There are more talented players still on the island. But their fate is now in the hands of the US, not Cuba anymore.
In a landmark policy change, Cuba has set up ground rules allowing its athletes to compete professionally in foreign countries.
That news conjures up images of ballplayers flowing easily to Major League Baseball, in the footsteps of such fresh Cuban stars as Yasiel Puig, Aroldis Chapman and Yoenis Cespedes.
Not so fast, fellas.
There will have to be landmark policy changes in the United States, as well.
The new Cuban laws are aimed at stemming the tide of defections, which have plagued national teams for years.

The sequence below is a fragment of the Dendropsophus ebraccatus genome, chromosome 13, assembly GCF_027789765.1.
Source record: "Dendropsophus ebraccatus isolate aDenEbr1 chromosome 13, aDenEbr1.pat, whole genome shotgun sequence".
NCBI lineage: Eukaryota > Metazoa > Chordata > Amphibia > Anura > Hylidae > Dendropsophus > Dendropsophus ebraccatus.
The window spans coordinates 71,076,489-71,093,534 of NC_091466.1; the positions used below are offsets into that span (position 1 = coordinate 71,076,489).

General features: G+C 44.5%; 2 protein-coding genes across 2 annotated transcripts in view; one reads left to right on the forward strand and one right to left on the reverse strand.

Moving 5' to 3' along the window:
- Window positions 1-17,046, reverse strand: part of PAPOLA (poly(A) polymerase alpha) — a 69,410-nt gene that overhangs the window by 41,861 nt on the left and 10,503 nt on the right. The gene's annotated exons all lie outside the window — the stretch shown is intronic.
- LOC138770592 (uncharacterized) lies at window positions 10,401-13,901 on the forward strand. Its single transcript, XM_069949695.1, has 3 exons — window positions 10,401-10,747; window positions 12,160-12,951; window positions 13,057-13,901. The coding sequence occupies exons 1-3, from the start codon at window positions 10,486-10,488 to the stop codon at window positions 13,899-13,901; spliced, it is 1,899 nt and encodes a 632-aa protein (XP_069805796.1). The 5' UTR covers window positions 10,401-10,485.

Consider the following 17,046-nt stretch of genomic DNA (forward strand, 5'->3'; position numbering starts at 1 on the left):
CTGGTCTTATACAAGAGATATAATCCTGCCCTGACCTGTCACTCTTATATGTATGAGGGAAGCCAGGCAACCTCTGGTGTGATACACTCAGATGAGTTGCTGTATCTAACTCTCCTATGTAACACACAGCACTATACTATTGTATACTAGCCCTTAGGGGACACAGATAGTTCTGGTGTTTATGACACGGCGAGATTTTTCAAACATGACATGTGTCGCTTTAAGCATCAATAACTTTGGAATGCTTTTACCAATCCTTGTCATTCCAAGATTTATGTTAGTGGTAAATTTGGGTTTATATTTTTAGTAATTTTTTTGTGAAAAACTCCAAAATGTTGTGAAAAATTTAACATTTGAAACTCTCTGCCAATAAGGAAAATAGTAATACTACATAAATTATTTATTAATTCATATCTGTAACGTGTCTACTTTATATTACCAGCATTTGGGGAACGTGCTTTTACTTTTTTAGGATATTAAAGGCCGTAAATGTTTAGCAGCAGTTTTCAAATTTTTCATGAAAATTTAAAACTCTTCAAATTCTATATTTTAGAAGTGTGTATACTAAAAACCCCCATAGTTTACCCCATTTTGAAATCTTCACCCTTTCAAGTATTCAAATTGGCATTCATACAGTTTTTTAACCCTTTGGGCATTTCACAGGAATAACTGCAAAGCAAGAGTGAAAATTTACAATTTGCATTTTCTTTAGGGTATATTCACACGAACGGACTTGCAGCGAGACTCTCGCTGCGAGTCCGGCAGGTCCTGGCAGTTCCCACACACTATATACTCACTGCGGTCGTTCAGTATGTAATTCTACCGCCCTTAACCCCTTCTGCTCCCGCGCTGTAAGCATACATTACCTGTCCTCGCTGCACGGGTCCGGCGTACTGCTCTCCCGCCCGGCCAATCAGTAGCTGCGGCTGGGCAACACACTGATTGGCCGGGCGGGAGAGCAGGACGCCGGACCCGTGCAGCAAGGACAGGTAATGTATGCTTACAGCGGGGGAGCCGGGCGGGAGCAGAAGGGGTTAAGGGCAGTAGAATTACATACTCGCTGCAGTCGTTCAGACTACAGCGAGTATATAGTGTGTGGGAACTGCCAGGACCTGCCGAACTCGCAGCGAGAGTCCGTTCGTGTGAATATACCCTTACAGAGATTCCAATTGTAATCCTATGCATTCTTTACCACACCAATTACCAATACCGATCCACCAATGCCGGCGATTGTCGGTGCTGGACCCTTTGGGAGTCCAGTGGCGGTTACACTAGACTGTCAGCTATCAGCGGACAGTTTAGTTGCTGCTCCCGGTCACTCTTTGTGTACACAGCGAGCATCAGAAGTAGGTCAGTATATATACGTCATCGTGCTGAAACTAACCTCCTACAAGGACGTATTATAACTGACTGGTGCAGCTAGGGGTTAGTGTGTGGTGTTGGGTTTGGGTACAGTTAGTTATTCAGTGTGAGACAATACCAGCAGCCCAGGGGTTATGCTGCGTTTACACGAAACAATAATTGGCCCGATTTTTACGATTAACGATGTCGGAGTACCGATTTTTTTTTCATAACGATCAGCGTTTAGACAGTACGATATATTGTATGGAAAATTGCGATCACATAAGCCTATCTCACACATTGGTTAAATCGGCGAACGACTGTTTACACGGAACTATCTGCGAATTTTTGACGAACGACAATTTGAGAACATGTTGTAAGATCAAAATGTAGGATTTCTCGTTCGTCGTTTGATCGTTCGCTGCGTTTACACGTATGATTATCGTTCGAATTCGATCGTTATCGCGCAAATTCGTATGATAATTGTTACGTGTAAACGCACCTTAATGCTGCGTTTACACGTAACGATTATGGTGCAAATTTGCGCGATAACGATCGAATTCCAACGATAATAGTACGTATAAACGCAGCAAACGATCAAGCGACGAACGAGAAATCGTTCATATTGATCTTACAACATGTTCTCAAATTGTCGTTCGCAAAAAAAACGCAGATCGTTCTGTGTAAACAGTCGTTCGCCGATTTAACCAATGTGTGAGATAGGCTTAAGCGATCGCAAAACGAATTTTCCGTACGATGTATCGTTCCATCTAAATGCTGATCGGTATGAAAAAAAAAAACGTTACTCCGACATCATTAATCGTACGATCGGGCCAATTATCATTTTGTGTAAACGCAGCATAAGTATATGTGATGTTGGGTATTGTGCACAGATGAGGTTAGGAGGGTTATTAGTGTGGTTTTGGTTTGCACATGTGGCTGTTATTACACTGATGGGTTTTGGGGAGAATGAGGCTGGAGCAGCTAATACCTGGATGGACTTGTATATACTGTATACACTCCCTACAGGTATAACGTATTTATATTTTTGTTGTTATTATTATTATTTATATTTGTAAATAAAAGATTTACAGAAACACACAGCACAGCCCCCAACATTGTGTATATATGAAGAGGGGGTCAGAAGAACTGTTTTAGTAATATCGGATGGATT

Athletes will still be required to play for Cuba in international competitions, and their pay-cheques will be funnelled through the government.
Here is where it gets sticky for MLB. American embargoes, in place for five decades, prohibit financial transactions with Cuba and their residents.
That is why ballplayers who have defected have been required to establish residency in other countries first, before they can play for MLB teams.
The journey from Cuba to the United States has always been treacherous, with defectors risking their and their family’s safety. Still, the lure of big money is strong. Twenty-one Cubans played in MLB this season, the highest number since the 1960s, when Fidel Castro closed the emigration door.
No doubt, there are more talented players still on the island. But their fate is now in the hands of the US, not Cuba anymore.